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The NHL Contraction Myth

Would fewer NHL teams make for a better game?

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As the NHL ponders how to increase scoring and achieve a more wide-open game, many hockey fans long for the radical solution: contraction.

The popular belief is that the NHL is over-extended. The talent pool is drained dry, leaving rosters padded with players who have no business skating in the NHL. Shutting down a handful of teams will eliminate such slugs. Only the best will remain, ready to show their best. Among those supporting the campaign are former stars like Patrick Roy and Guy Lafleur.

But how would contraction – or the purging of teams by any means – change the NHL?

Roy would eliminate 14 franchises, leaving a 16-team league. Sounds like fun, but he knows it will never happen unless the NHL endures a financial meltdown of inconceivable proportions. In the real world, the best we can expect is the death of maybe half a dozen financially untenable teams. Would that significantly upgrade the quality of hockey on a night-to-night basis?

If more scoring is the sign of a more entertaining game, it’s hard to see how shedding the bottom rung of talent would make a big difference. If so many of today’s fourth-line forwards and depth defensemen are mere NHL pretenders, why aren’t the Joe Sakics and Ilya Kovalchuks of the world skating rings around them? If anything, today's presumed surfeit of mediocre players should mean more offense, not less, while a smaller league would make scoring even harder. If contraction reduces the NHL to its best players, that includes the best defensemen and best checking forwards.

Coaches who prefer stifling defense would not change their ways, because they are not swayed by the quality of available players. Jacques Lemaire brings the same philosophy to the expansion Minnesota Wild that he employed with the Stanley Cup champion New Jersey Devils. Ken Hitchcock, another guru of risk-free hockey, has worked with some of the game’s biggest stars in Dallas and Philadelphia.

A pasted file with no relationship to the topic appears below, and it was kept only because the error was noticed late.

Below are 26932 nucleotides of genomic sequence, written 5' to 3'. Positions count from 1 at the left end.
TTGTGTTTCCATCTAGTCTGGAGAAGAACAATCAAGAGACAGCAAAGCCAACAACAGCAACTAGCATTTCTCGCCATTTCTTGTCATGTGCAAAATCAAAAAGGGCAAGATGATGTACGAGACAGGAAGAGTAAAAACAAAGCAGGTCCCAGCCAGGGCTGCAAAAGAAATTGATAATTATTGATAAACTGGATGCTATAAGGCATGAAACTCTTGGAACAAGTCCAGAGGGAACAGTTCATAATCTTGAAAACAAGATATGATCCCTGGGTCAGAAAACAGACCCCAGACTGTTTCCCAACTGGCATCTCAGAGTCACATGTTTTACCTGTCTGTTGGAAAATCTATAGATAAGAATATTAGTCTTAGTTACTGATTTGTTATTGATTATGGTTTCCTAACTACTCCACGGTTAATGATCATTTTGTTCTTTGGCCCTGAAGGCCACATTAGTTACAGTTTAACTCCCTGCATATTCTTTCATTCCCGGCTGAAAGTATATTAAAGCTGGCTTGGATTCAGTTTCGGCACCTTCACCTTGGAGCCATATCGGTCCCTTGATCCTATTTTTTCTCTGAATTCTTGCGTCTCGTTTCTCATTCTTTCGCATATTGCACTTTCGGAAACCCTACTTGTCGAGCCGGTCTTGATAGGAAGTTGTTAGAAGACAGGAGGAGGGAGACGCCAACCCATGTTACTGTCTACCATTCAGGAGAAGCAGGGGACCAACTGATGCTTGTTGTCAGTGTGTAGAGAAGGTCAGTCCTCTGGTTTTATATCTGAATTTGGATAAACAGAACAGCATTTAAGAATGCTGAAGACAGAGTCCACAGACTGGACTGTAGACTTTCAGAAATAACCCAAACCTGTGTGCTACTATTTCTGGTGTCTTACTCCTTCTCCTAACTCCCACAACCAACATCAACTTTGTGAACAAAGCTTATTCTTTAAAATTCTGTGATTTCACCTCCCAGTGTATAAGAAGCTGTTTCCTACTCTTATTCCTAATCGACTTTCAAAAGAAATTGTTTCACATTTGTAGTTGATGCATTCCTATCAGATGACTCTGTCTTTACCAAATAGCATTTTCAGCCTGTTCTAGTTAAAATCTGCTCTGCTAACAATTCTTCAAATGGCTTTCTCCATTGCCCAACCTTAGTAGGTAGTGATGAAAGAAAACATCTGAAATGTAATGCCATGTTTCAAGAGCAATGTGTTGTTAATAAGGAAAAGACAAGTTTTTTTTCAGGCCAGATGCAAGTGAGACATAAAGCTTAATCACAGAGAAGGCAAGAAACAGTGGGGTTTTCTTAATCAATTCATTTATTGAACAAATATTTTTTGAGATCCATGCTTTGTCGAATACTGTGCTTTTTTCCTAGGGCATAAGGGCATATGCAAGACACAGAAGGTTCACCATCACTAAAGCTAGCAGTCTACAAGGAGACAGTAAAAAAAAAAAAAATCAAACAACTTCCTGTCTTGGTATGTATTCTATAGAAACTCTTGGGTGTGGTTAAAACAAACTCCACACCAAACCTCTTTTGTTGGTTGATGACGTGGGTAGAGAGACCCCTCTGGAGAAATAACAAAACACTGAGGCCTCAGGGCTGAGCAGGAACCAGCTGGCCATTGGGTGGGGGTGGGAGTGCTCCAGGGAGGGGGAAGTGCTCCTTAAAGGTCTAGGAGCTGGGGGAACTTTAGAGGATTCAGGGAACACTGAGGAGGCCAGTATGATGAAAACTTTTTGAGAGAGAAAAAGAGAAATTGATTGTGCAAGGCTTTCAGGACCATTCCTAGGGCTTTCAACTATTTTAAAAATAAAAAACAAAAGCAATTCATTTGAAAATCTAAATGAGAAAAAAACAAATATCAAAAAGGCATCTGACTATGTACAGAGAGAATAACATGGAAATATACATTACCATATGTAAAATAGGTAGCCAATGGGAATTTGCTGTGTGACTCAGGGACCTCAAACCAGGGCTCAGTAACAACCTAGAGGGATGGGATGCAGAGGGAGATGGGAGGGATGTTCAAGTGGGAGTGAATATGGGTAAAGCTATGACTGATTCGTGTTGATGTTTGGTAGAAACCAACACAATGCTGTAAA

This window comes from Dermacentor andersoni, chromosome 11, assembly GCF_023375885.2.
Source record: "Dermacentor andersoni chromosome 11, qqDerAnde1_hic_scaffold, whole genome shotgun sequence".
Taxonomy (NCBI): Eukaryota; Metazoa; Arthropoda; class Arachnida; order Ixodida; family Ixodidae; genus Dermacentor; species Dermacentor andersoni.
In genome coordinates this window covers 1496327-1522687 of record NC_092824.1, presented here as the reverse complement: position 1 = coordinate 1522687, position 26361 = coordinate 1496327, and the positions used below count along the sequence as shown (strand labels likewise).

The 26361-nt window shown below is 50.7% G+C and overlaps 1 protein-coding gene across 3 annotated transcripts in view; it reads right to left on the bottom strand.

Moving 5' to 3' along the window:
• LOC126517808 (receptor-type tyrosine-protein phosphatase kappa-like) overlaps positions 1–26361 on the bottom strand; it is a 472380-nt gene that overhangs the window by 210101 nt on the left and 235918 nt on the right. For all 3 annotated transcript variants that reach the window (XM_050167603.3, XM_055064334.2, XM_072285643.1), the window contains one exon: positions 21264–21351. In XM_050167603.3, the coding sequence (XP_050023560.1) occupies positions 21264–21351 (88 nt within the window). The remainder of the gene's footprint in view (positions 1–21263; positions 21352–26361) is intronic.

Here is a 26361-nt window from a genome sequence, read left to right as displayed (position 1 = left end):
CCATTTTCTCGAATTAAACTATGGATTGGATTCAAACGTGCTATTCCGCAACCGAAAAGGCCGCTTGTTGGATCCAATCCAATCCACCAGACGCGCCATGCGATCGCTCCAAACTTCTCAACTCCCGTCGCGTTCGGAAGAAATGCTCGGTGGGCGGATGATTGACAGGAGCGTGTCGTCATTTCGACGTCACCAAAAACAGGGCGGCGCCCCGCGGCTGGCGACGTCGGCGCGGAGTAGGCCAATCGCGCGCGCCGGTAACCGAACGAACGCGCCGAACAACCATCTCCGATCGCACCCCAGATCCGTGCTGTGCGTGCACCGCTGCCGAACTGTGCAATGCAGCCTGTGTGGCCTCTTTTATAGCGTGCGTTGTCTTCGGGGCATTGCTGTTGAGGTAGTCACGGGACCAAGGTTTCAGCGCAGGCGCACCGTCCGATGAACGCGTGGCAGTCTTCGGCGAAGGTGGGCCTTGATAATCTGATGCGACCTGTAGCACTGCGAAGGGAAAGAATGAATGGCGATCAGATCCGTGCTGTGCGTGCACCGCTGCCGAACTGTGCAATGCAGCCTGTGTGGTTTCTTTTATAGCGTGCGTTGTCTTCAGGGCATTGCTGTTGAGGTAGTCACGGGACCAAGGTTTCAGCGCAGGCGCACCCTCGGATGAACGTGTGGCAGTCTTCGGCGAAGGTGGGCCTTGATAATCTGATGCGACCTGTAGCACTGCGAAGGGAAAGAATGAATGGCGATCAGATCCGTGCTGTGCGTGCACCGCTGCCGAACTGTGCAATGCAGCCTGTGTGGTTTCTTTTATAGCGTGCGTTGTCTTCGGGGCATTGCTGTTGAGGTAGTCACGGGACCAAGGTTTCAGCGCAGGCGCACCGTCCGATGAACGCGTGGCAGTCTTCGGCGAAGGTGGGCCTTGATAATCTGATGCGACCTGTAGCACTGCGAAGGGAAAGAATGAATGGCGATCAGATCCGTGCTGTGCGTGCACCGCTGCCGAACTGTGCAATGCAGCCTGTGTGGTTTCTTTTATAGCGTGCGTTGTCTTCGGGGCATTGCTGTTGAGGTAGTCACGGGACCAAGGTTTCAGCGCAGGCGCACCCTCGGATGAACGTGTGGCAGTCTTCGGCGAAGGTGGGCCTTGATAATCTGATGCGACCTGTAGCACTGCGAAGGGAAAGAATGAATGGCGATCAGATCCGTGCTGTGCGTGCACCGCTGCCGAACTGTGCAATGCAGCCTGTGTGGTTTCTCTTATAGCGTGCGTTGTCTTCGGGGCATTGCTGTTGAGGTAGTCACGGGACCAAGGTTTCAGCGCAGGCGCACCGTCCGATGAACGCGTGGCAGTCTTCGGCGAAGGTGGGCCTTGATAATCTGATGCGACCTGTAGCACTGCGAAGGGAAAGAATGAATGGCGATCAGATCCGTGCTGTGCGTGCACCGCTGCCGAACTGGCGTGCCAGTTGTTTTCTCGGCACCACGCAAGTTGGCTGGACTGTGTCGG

But the biggest hole in the contraction argument is its lack of perspective.

In 1966-67, the Boston Bruins had the sixth-best record in the NHL. Not bad, until you realize it was a six-team league. The Bruins won just 17 of 70 games. They were awful.

Someone has to finish last. Regardless of whether last place means 6th, or 16th, or 30th – the bottom team is the worst team, and the worst team never has enough talent. They stink. They are, by definition, poorly managed, and will likely have trouble selling tickets. An NHL of any size will always have a couple of badly run, financially unstable franchises, because some team has to be the worst team in the league.

At least some of those who call for a smaller NHL are pining for a history that never was. The 1970s are a golden age for Montreal or Boston fans. But how did the talent pool look to those watching the Capitals play the Golden Seals? The 1980s go down as hockey’s greatest era for anyone who loves the Islanders or Oilers. But fans of most other teams knew they never had a chance. They just didn’t have the players.

In calling out today’s talent-thin NHL, Guy Lafleur fails to note that he starred in one of pro hockey’s most diluted eras. In 1975-76, when Lafleur won his first scoring title, the NHL and rival World Hockey Association combined to ice 32 teams, all drawing on a talent pool that included almost nobody from Europe or the United States. Going back further, we find that Rocket Richard’s legendary feat of 50 goals in 50 games came in 1944-45, when many established NHL stars were off to war and lineups were filled with kids and minor leaguers. So if the NHL wants to increase scoring, perhaps it should add teams, not subtract them.

Anyone who thinks today's NHL is short on talent should go back and watch some old game tapes. See the pitiful Leafs and Devils of the mid-1980s. See the Canadiens and Bruins toy with the expansion sad sacks of the early 1970s.

If you ever come across game seven of the 1965 Stanley Cup semifinal, watch Chicago's Doug Mohns breeze around Detroit defenseman Warren Godfrey to score a crucial goal. Godfrey looks like a fire hydrant, and this was a guy logging big minutes for a Stanley Cup contender. It's hard to imagine him making the top six on any NHL team today.

Dropping a few franchises would not do the game any harm. It would make the NHL a little easier to follow, and make it a little easier to achieve one useful change: a shorter regular season.

But, like so many other hockey-saving ideas being floated these days, contraction is no magic bullet. It’s an idea that hardly holds up under scrutiny.

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